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Chapter 20

Mahabharata English - SHALYA PARVA

“Sanjaya said, ‘After the (Kuru) army had been rallied, Shalva, the rulerof the Mlecchas, filled with rage, rushed against the large force of thePandavas, riding on a gigantic elephant, with secretions issuing from theusual limbs, looking like a hill, swelling with pride, resemblingAiravata himself, and capable of crushing large bands of foes. Shalva’sanimal sprung from a high and noble breed. It was always worshipped byDhritarashtra’s son. It was properly equipped and properly trained forbattle, O king, by persons well-conversant with elephant-lore. Riding onthat elephant, that foremost of kings looked like the morning sun at theclose of summer. Mounting on that foremost of elephants, O monarch, heproceeded against the Pandavas and began to pierce them on all sides withkeen and terrible shafts that resembled Indra’s thunder in force. Whilehe shot his arrows in that battle and despatched hostile warriors toYama’s abode, neither the Kauravas nor the Pandavas could notice anylapses in him, even as the Daityas, O king, could not notice any inVasava, the wielder of the thunder, in days of yore, while the latter wasemployed in crushing their divisions. The Pandavas, the Somakas, and theSrinjayas, beheld that elephant looking like a 1,000 elephants careeringaround them, even as the foes of the gods had in days of yore beheld theelephant of Indra in battle. Agitated (by that animal), the hostile armylooked on every side as if deprived of life. Unable to stand in battle,they then fled away in great fear, crushing one another as they ran. Thenthe vast host of the Pandavas, broken by king Salwa, suddenly fled on allsides, unable to endure the impetuosity of that elephant. Beholding thePandava host broken and flying away in speed, all the foremost ofwarriors of thy army worshipped king Salwa and blew their conchs white asthe moon. Hearing the shouts of the Kauravas uttered in joy and the blareof their conchs, the commander of the Pandava and the Srinjaya forces,the Pancala prince (Dhrishtadyumna) could not, from wrath, endure it. Theillustrious Dhrishtadyumna then, with great speed, proceeded forvanquishing the elephant, even as the Asura Jambha had proceeded againstAiravata, the prince of elephants that Indra rode in the course of hisencounter with Indra. Beholding the ruler of the Pandavas impetuouslyrushing against him, Salwa, that lion among kings, quickly urged hiselephants, O king, for the destruction of Drupada’s son. The latter,seeing the animal approaching with precipitancy, pierced it with threeforemost of shafts, polished by the hands of the smith, keen, blazing,endued with fierce energy, and resembling fire itself in splendour andforce. Then that illustrious hero struck the animal at the frontal globeswith five other whetted and foremost of shafts. Pierced therewith, thatprince of elephants, turning away from the battle, ran with great speed.Salwa, however, suddenly checking that foremost of elephants which hadbeen exceedingly mangled and forced to retreat, caused it to turn back,and with hooks and keen lances urged it forward against the car of thePancala king, pointing it out to the infuriate animal. Beholding theanimal rushing impetuously at him, the heroic Dhrishtadyumna, taking up amace, quickly jumped down on the Earth from his car, his limbs stupefiedwith fear. That gigantic elephant, meanwhile, suddenly crushing thatgold-decked car with its steeds and driver, raised it up in the air withhis trunk and then dashed it down on the Earth. Beholding the driver ofthe Pancala king thus crushed by that foremost of elephants, Bhima andShikhandi and the grandson of Sini rushed with great speed against thatanimal. With their shafts they speedily checked the impetuosity of theadvancing beast. Thus received by those car-warriors and checked by themin battle, the elephant began to waver. Meanwhile, king Salwa began toshoot his shafts like the sun shedding his rays on all sides. Struck withthose shafts, the (Pandava) car-warriors began to fly away. Beholdingthat feat of Salwa, the Pancalas, the Srinjayas, and the Matsyas, O king,uttered loud cries of “Oh!” and “Alas!” in that battle, all thoseforemost of men, however, encompassed the animal on all sides. The bravePancala king then, taking up his mace which resembled the lofty crest ofa mountain, appeared there. Fearlessly, O king, that hero, that smiter offoes, rushed with speed against the elephant. Endued with great activity,the prince of the Pancalas approached and began to strike with his macethat animal which was huge as a hill and which shed its secretions like amighty mass of pouring clouds. Its frontal globes suddenly split open,and it uttered a loud cry; and vomiting a profuse quantity of blood, theanimal, huge as a hill, suddenly fell down, even as a mountain fallingdown during an earthquake. While that prince of elephants was fallingdown, and while the troops of thy son were uttering wails of woe at thesight, that foremost of warriors among the Sinis cut off the head of kingSalwa with a sharp and broad-headed arrow. His head having been cut offby the Satwata hero, Salwa fell down on the Earth along with his princeof elephants, even like a mountain summit suddenly riven by thethunderbolt hurled by the chief of the celestials.'”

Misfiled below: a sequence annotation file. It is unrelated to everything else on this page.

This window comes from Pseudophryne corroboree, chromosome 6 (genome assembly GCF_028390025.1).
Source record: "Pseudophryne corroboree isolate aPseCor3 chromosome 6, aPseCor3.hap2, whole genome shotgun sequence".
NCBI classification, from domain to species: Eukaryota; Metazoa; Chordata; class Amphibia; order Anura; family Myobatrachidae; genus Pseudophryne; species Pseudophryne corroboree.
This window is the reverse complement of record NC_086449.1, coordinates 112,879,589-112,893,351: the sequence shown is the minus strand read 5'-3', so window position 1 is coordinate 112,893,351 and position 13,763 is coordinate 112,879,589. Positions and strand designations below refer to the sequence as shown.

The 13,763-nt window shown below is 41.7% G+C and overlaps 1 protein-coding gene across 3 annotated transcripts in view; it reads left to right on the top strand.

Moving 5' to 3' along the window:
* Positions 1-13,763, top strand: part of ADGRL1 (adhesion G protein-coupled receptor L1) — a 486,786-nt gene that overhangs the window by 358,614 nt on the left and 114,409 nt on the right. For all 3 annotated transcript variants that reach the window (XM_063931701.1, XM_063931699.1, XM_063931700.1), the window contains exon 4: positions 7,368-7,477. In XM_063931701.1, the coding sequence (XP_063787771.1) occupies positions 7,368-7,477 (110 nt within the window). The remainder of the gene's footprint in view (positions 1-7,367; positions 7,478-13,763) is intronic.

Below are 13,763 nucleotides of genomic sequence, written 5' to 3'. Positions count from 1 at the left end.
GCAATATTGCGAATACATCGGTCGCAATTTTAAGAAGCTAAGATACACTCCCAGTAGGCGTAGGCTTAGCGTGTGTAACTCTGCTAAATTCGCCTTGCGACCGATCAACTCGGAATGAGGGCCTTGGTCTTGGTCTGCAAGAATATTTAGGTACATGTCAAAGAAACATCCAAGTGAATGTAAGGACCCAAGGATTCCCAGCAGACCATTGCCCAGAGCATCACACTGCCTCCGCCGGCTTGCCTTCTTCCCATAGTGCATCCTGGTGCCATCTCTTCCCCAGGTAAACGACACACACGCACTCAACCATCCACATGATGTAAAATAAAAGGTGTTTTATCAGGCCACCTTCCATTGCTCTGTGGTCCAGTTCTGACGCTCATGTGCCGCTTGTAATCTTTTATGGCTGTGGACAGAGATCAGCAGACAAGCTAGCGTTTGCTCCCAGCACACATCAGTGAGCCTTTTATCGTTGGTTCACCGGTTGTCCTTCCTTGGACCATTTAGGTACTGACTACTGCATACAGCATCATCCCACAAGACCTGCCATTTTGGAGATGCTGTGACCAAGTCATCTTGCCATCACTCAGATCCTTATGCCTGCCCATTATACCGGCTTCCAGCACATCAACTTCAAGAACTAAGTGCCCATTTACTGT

Chapter 19
Chapter 21
🙏 धर्म और आध्यात्म को जन-जन तक पहुँचाने में हमारा साथ दें| 🙏